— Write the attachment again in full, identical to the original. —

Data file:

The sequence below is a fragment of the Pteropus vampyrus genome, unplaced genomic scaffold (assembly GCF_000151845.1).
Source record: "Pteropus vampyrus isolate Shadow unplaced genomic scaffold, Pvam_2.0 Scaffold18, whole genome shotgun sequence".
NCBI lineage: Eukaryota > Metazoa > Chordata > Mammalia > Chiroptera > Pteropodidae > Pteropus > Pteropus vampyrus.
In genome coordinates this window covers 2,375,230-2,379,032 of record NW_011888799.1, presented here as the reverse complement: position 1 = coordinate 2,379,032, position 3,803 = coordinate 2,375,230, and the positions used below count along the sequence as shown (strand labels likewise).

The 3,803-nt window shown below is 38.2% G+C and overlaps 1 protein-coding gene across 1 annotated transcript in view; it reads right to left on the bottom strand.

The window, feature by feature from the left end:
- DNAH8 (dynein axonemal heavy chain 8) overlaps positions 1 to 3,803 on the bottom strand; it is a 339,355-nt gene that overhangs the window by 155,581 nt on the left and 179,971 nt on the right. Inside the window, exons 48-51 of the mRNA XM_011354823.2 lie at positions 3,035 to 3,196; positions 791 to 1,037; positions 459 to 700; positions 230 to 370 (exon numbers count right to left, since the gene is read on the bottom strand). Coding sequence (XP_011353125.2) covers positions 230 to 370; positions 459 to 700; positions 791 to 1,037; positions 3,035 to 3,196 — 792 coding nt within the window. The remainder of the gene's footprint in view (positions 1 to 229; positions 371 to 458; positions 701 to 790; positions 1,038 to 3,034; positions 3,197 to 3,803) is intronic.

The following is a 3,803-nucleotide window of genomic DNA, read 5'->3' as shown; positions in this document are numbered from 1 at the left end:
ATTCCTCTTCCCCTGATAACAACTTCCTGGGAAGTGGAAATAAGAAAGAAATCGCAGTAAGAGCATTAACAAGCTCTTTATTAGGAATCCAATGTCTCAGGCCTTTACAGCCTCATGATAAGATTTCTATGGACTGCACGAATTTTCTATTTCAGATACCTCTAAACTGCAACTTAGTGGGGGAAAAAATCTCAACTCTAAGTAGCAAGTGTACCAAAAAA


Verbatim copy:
The sequence below is a fragment of the Pteropus vampyrus genome, unplaced genomic scaffold (assembly GCF_000151845.1).
Source record: "Pteropus vampyrus isolate Shadow unplaced genomic scaffold, Pvam_2.0 Scaffold18, whole genome shotgun sequence".
NCBI lineage: Eukaryota > Metazoa > Chordata > Mammalia > Chiroptera > Pteropodidae > Pteropus > Pteropus vampyrus.
In genome coordinates this window covers 2,375,230-2,379,032 of record NW_011888799.1, presented here as the reverse complement: position 1 = coordinate 2,379,032, position 3,803 = coordinate 2,375,230, and the positions used below count along the sequence as shown (strand labels likewise).

The 3,803-nt window shown below is 38.2% G+C and overlaps 1 protein-coding gene across 1 annotated transcript in view; it reads right to left on the bottom strand.

The window, feature by feature from the left end:
- DNAH8 (dynein axonemal heavy chain 8) overlaps positions 1 to 3,803 on the bottom strand; it is a 339,355-nt gene that overhangs the window by 155,581 nt on the left and 179,971 nt on the right. Inside the window, exons 48-51 of the mRNA XM_011354823.2 lie at positions 3,035 to 3,196; positions 791 to 1,037; positions 459 to 700; positions 230 to 370 (exon numbers count right to left, since the gene is read on the bottom strand). Coding sequence (XP_011353125.2) covers positions 230 to 370; positions 459 to 700; positions 791 to 1,037; positions 3,035 to 3,196 — 792 coding nt within the window. The remainder of the gene's footprint in view (positions 1 to 229; positions 371 to 458; positions 701 to 790; positions 1,038 to 3,034; positions 3,197 to 3,803) is intronic.

The following is a 3,803-nucleotide window of genomic DNA, read 5'->3' as shown; positions in this document are numbered from 1 at the left end:
ATTCCTCTTCCCCTGATAACAACTTCCTGGGAAGTGGAAATAAGAAAGAAATCGCAGTAAGAGCATTAACAAGCTCTTTATTAGGAATCCAATGTCTCAGGCCTTTACAGCCTCATGATAAGATTTCTATGGACTGCACGAATTTTCTATTTCAGATACCTCTAAACTGCAACTTAGTGGGGGAAAAAATCTCAACTCTAAGTAGCAAGTGTACCAAAAAA